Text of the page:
Henry Melton consistently generates pressure on QBs.
Since the Chicago Bears are running low on cap space, personnel decisions are much harder.
One decision is a no-brainer.
The Bears need to bring back defensive tackle Henry Melton. They have about $10.5 million in salary cap space right now, and Melton’s cost under the new franchise tag would be around $8 million.
Hardly. While the move does take the Bears out of the market for any elite free agents, Melton is worth more to Chicago than any other free agent could be. Even if there was a mid-level free agent the Bears wanted to sign, they could restructure Julius Peppers’ contract to create more space.
Melton is worth the Bears franchise tagging him because of his long-term value, his value relative to other defensive tackles, his value relative to other free agents, and continuity.
Melton’s output at defensive tackle in the NFL has been huge, but his potential is even bigger.
Melton was drafted out of Texas, where he started as a running back (he played defensive tackle his last two seasons there). His athleticism is obvious. He uses his speed to bring down the quarterback by bursting through the line or looping behind on a stunt. He has 13 sacks over the last two seasons, while Detroit Lions Pro Bowl defensive tackle Ndamukong Suh has 12.
Six or seven sacks out of the defensive tackle position is a very impressive number, and Melton’s presence has boosted production from the Bears’ defensive ends. Peppers only produced eight sacks for the Bears in 2010, but his production jumped to 11.0 and 11.5 since Melton became a starter.
Melton is only 26, and he has improved every season. If the Bears want to be a serious contender beyond this year, they won’t let a third-year pro fresh off his first Pro Bowl go elsewhere.
Even if Melton’s potential wasn’t so great, he would still be a steal at $8 million.
Imagine that Melton remains the pass-rusher he is, while also remaining a solid (if not elite) defender against the run. Even without any improvement, he is easily a top-five defensive tackle.
Yet, there are five tackles who will have greater cap hits than him next season. How do they stack up against Melton?
Suh, Haloti Ngata, Tommy Kelly, Gerald McCoy, and Vince Wilfork will all cost over $10 million for their teams next year. In a league that covets sacks above many other stats, none of them brought the quarterback down more than Melton over the last two seasons combined.
So, Melton is a good value at defensive tackle.
But should the Bears invest in a defensive tackle rather than another position?
The Bears have a few positions they need to upgrade: tight end, cornerback and, of course, offensive line. Tight end and nickel cornerback are both positions that can be upgraded relatively cheaply, so they aren’t directly competing with defensive tackle or offensive line.
Rumor has it that a couple of the best free-agent guards, Louis Vasquez or Andy Levitre, each could be had for about $6 million annually (via SBNation). If the Bears restructure Peppers’ contract, that leaves them plenty of space to sign such a guard. They could also acquire one through the draft.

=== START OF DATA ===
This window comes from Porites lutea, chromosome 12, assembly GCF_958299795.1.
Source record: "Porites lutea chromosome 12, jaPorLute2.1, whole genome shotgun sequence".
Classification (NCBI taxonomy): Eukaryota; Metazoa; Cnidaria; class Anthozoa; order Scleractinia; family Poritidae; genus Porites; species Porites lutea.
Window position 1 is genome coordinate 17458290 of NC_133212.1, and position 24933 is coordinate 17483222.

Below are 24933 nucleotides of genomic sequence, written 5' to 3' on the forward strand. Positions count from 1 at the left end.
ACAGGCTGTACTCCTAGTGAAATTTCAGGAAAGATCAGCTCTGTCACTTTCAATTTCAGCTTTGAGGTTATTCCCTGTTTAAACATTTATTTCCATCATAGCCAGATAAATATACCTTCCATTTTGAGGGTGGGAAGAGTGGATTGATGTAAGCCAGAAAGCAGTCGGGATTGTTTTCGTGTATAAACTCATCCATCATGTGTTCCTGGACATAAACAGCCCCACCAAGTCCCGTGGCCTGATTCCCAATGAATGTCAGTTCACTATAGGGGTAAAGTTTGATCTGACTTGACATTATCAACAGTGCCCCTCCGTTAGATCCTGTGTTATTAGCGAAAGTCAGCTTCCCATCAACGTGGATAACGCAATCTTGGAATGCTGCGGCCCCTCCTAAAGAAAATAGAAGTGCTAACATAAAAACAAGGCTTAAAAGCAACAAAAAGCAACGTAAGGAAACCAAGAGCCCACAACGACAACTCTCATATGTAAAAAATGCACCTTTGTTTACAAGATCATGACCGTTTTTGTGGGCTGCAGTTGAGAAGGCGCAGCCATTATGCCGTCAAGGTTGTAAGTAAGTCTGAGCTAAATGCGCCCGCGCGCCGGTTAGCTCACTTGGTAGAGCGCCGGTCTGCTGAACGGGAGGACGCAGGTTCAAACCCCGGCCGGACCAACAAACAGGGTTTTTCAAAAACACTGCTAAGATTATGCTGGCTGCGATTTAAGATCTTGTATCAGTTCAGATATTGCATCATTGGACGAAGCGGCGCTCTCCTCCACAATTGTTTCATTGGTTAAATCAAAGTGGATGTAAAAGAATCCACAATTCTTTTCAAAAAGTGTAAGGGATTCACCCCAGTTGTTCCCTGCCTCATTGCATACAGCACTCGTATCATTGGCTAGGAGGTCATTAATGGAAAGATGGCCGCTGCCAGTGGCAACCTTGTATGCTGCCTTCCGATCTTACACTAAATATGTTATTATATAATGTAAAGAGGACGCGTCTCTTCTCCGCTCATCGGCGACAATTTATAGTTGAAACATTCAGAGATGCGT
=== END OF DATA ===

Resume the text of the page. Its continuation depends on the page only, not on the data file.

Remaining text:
That leaves left tackle as Melton's primary competition for cap space.
J’Marcus Webb has been criticized throughout his career as a Bear, but to be fair, he has improved each season. And he’s only 24. That’s not to say a team that wants to compete for the Super Bowl couldn't do better, but the tackle would have to be high quality to be worth a change.
With Ryan Clady off the market, Jake Long is the most coveted left tackle available. The former No. 1 overall pick was once one of the most dominant offensive linemen in the NFL. Injuries have derailed his past two seasons, making him a significant risk.
Is it worth jettisoning one of your top defensive players for a boom-or-bust lineman? Probably not.
The next best options are Will Beatty and Branden Albert. Both have their own concerns—Beatty has penalty issues, while Albert is subpar in run-blocking. No left tackle is going to be perfect, but any of these three still represent an upgrade over J’Marcus Webb.
When it comes down to it, team continuity makes the franchising Henry Melton a better decision than spending the money on a left tackle.
The Bears are coming off of a 10-6 season. Chicago needs to win now, and their roster has the ability to do so. Adding a few extra pieces through the draft could put them over the top.
With a brand new coaching staff coming in (only some position coaches were retained), it is important for the Bears to keep as much personnel in place to ease the transition. Replacing a team’s starting defensive tackle and signing a new offensive left tackle with question marks could lead to a regression.
The decision for the Bears to apply the franchise tag to Henry Melton is clear-cut. If Chicago doesn’t tag him, it will hopefully be because they signed him to a long-term deal.
That would be fine with him, according to the Chicago Sun-Times:
“Everybody knows that we’ve got a good situation here, and I love the city, and I love the fan base,” Melton said. “I’d like to stay here for a long time.”
Take note, Phil Emery: don’t let him leave.
*All salary cap statistics provided by www.spotrac.com